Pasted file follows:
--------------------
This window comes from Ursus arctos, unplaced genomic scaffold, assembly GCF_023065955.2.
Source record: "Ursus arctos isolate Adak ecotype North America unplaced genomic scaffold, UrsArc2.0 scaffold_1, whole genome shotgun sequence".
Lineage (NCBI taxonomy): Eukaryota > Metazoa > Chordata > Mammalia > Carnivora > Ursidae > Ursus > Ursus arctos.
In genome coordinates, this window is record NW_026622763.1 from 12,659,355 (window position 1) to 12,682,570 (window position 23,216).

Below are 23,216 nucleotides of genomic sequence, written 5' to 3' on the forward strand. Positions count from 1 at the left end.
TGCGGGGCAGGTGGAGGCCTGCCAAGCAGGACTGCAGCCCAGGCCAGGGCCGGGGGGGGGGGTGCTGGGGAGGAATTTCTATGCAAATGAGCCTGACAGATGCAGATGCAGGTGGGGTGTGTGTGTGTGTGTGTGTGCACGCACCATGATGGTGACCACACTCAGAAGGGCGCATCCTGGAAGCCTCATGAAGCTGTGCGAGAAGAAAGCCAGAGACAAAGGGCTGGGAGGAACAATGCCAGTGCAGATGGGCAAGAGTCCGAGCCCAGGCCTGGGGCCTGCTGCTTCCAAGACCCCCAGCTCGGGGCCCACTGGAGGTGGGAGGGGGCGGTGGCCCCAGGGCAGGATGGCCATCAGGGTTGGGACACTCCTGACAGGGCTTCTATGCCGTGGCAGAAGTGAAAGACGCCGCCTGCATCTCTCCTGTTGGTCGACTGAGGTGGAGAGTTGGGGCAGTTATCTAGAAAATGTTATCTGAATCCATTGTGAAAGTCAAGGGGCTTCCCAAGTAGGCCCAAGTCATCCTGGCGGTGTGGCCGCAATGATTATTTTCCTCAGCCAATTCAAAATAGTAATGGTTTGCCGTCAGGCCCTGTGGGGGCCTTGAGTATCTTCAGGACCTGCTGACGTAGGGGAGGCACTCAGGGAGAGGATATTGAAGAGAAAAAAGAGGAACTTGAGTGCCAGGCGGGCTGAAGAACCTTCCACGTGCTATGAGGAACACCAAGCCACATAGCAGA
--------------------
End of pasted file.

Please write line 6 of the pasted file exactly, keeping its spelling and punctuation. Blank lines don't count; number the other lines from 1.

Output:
TGCGGGGCAGGTGGAGGCCTGCCAAGCAGGACTGCAGCCCAGGCCAGGGCCGGGGGGGGGGGTGCTGGGGAGGAATTTCTATGCAAATGAGCCTGACAGATGCAGATGCAGGTGGGGTGTGTGTGTGTGTGTGTGTGCACGCACCATGATGGTGACCACACTCAGAAGGGCGCATCCTGGAAGCCTCATGAAGCTGTGCGAGAAGAAAGCCAGAGACAAAGGGCTGGGAGGAACAATGCCAGTGCAGATGGGCAAGAGTCCGAGCCCAGGCCTGGGGCCTGCTGCTTCCAAGACCCCCAGCTCGGGGCCCACTGGAGGTGGGAGGGGGCGGTGGCCCCAGGGCAGGATGGCCATCAGGGTTGGGACACTCCTGACAGGGCTTCTATGCCGTGGCAGAAGTGAAAGACGCCGCCTGCATCTCTCCTGTTGGTCGACTGAGGTGGAGAGTTGGGGCAGTTATCTAGAAAATGTTATCTGAATCCATTGTGAAAGTCAAGGGGCTTCCCAAGTAGGCCCAAGTCATCCTGGCGGTGTGGCCGCAATGATTATTTTCCTCAGCCAATTCAAAATAGTAATGGTTTGCCGTCAGGCCCTGTGGGGGCCTTGAGTATCTTCAGGACCTGCTGACGTAGGGGAGGCACTCAGGGAGAGGATATTGAAGAGAAAAAAGAGGAACTTGAGTGCCAGGCGGGCTGAAGAACCTTCCACGTGCTATGAGGAACACCAAGCCACATAGCAGA